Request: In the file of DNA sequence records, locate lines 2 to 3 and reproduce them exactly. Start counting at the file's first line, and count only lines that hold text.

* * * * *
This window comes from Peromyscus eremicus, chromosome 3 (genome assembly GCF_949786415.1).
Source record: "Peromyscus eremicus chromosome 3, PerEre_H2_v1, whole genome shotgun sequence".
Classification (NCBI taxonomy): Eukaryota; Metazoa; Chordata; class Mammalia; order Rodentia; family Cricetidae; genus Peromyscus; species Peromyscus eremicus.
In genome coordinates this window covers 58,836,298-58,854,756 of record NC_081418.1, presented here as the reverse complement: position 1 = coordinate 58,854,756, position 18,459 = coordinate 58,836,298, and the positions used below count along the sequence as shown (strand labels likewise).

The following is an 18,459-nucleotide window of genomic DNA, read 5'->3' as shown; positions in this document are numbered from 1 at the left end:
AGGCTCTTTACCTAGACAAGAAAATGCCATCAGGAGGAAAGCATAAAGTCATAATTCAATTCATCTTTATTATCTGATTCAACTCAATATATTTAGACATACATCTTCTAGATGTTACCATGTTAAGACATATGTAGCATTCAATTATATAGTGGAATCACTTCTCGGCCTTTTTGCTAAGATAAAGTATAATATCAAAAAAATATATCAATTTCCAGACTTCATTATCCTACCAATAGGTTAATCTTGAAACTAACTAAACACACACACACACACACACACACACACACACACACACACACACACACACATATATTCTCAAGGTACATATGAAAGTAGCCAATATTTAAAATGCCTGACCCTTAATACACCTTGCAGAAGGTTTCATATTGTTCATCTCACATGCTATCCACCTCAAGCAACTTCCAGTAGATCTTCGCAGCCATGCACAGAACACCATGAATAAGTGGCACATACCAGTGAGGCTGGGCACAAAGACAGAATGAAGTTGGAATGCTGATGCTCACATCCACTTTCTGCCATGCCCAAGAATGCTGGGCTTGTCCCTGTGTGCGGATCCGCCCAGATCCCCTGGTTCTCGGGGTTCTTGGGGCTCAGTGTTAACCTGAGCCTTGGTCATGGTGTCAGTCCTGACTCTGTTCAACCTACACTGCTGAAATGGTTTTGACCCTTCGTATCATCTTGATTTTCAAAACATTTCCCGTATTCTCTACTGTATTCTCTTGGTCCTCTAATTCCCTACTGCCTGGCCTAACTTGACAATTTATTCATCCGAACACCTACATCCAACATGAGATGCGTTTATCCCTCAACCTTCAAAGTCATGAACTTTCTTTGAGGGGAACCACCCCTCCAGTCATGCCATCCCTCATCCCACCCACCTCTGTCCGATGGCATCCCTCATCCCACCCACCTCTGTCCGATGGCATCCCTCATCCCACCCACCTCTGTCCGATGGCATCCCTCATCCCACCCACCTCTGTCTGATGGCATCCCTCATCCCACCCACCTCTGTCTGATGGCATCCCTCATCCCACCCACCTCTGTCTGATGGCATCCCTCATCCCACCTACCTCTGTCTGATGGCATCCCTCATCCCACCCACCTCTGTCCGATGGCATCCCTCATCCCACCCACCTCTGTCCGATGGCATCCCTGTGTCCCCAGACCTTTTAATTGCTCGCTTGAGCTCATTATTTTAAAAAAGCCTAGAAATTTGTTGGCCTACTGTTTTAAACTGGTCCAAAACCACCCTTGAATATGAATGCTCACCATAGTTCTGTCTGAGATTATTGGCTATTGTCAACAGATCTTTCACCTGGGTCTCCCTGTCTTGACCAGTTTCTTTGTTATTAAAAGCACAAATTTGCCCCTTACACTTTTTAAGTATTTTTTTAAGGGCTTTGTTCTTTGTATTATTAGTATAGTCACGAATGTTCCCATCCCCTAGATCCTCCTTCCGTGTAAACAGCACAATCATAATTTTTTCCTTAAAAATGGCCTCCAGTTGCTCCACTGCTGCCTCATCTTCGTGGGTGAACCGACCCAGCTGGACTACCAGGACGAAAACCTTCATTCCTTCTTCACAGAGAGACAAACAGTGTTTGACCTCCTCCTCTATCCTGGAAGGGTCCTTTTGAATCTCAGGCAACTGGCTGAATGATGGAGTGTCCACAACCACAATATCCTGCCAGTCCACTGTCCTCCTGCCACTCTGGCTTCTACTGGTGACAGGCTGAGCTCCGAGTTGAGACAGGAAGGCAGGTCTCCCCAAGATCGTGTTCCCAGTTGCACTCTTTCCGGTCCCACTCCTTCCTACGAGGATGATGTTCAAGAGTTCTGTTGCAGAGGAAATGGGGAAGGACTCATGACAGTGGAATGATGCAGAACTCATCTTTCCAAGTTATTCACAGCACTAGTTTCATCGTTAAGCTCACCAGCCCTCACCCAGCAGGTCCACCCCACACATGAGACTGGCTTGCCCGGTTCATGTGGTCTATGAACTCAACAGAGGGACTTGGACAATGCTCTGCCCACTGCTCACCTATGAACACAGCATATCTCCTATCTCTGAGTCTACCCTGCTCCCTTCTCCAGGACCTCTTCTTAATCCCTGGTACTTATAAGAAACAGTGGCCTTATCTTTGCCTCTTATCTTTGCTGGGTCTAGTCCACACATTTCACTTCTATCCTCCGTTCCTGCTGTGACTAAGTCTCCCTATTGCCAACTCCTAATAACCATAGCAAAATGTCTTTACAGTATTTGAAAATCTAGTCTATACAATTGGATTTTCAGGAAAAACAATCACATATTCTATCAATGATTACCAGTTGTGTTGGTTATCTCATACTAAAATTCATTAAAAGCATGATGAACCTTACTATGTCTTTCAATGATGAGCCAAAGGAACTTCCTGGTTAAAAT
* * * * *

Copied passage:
Source record: "Peromyscus eremicus chromosome 3, PerEre_H2_v1, whole genome shotgun sequence".
Classification (NCBI taxonomy): Eukaryota; Metazoa; Chordata; class Mammalia; order Rodentia; family Cricetidae; genus Peromyscus; species Peromyscus eremicus.